Most of us still watch TV the traditional way and few download illegally, survey shows
Shortland Street star Frankie Adams. Most viewers still watch such shows in traditional ways.
Areport into media consumption has concluded that Kiwis are sticking to traditional TV viewing despite a big push towards digital.
New Zealand on Air commissioned Where Are the Audiences, and says it will be useful for established media firms as they pump more resources into their digital arms.
It has been released amid increased pressure for the funding agency to give more taxpayer funding to new digital ventures a trend that is forcing it to spread its funding more thinly across a wider variety of media.
The report, carried out by Colmar Brunton, found more New Zealanders tuned into traditional platforms of TV and radio more often and longer than they did for alternatives, with 95 per cent of the 1400 people surveyed saying they watched linear TV (time and channel-based TV) during the week.
That compared with 29 per cent of people who watched local TV on demand and 7 per cent of people who said they streamed, downloaded or torrented TV shows from overseas websites.
Eighty-three per cent of people said they listened to live local radio.
New Zealanders watched on average a total of 162 minutes of linear TV a day, and listened to 107 minutes of broadcast radio.
The next highest time spent on any one media was listening to music via CDs or iPods (43 minutes per day), online streaming of music (23 minutes), and online video such as YouTube (18 minutes).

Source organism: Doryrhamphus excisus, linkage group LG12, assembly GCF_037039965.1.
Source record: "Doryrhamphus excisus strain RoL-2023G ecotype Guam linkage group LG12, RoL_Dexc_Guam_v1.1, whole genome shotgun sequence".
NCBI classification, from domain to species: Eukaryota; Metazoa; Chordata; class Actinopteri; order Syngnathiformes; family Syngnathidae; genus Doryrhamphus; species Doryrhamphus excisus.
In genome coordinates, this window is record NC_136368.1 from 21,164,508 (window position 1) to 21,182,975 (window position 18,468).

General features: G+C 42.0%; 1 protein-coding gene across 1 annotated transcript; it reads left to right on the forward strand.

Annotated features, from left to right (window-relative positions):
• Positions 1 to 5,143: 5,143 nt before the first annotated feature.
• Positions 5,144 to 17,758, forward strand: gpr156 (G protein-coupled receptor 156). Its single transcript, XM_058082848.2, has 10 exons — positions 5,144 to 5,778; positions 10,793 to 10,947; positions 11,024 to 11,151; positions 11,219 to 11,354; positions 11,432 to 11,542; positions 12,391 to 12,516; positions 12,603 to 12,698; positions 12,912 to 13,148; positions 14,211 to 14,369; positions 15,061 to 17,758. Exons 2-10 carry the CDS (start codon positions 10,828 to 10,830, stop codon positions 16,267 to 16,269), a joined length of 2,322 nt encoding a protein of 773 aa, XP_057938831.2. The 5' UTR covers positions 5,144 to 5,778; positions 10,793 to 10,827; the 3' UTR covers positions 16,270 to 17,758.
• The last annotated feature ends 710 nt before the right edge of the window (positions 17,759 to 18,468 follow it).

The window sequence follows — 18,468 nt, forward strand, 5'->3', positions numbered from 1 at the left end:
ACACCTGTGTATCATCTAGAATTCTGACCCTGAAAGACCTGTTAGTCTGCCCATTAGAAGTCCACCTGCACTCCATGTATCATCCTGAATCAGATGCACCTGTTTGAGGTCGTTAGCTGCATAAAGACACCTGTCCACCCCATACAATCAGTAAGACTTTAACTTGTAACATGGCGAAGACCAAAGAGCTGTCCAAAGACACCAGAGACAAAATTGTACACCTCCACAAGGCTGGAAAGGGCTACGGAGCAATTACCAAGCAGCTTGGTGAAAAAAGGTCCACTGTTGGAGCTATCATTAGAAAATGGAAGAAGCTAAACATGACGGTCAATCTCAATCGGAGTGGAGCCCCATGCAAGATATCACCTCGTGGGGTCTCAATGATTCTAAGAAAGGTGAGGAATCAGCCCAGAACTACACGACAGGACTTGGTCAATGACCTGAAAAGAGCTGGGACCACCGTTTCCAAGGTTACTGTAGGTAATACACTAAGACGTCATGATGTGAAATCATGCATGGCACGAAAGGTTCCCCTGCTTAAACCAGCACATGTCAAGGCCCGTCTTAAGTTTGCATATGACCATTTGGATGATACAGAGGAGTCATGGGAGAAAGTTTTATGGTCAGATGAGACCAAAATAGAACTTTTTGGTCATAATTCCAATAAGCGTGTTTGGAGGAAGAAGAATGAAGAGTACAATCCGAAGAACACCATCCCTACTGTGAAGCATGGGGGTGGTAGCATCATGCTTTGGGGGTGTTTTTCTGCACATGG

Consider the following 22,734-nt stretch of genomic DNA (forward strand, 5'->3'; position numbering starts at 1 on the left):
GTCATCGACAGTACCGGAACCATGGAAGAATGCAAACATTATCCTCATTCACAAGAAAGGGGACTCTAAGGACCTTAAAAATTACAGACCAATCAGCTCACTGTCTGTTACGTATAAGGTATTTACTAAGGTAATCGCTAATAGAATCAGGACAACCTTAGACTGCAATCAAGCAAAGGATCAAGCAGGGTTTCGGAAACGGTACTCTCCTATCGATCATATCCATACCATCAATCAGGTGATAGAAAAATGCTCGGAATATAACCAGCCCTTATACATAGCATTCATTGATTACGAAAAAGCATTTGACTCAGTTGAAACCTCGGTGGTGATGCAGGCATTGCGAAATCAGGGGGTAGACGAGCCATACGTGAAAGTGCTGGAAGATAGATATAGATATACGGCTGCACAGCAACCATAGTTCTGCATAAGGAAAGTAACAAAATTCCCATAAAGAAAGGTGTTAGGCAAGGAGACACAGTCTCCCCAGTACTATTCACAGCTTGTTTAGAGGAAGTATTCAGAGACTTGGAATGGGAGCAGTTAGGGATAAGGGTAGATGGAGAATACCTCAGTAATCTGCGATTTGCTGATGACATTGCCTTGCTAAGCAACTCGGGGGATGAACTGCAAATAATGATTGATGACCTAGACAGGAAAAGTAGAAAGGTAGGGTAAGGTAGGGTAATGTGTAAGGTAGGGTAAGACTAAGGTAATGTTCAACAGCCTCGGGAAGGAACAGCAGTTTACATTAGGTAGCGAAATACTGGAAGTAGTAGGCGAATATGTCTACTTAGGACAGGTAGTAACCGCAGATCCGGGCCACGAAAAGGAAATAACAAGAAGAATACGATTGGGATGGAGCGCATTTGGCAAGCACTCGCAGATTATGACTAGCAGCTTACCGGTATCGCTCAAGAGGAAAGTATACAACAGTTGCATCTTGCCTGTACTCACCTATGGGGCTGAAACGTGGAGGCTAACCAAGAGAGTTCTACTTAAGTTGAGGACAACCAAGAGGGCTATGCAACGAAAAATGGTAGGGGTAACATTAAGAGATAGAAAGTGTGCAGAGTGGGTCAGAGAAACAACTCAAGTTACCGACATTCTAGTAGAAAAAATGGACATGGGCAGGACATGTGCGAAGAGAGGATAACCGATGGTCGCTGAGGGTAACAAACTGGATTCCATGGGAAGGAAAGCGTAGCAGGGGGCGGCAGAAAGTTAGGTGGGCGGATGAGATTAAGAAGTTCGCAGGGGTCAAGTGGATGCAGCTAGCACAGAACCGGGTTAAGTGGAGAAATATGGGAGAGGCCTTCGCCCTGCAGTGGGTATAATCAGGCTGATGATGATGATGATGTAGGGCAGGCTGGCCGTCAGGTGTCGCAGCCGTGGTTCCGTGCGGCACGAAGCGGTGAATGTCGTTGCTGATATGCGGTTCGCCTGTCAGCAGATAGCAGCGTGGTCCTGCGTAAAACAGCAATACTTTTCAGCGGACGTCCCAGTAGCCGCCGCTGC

TV One saw the highest daily reach of Kiwis among the linear channels (48 per cent), followed by TV3 (35 per cent), TV2 (27 per cent), Prime (15 per cent) and Sky Sport channels (combined 14 per cent). The most popular on-demand site, TVNZ, reached 7 per cent of New Zealanders each day.
There were some significant generational, technological and ethnic differences in behaviour, Colmar Brunton found.
Media consumers typically started the day with radio and newspapers while television took over at 6pm.
Music was taking off as a share of total media consumption.
But despite concerns about unauthorised distribution such as illegal downloads of content very few people did that frequently, the report found.
The good news for digital is that the report found that linking digital with mainstream or linear services was good at extending the life of content.
Perhaps the most notable ethnic difference in media consumption is in online video, such as YouTube, which reaches the same number of Asian people each day as traditional linear television (62 per cent).
This is the only sub-group in the population among whom linear TV is not clearly most popular.
Asian New Zealanders are also more likely than average to consume online TV such as Netflix and Hulu online and use New Zealand radio and music streaming services.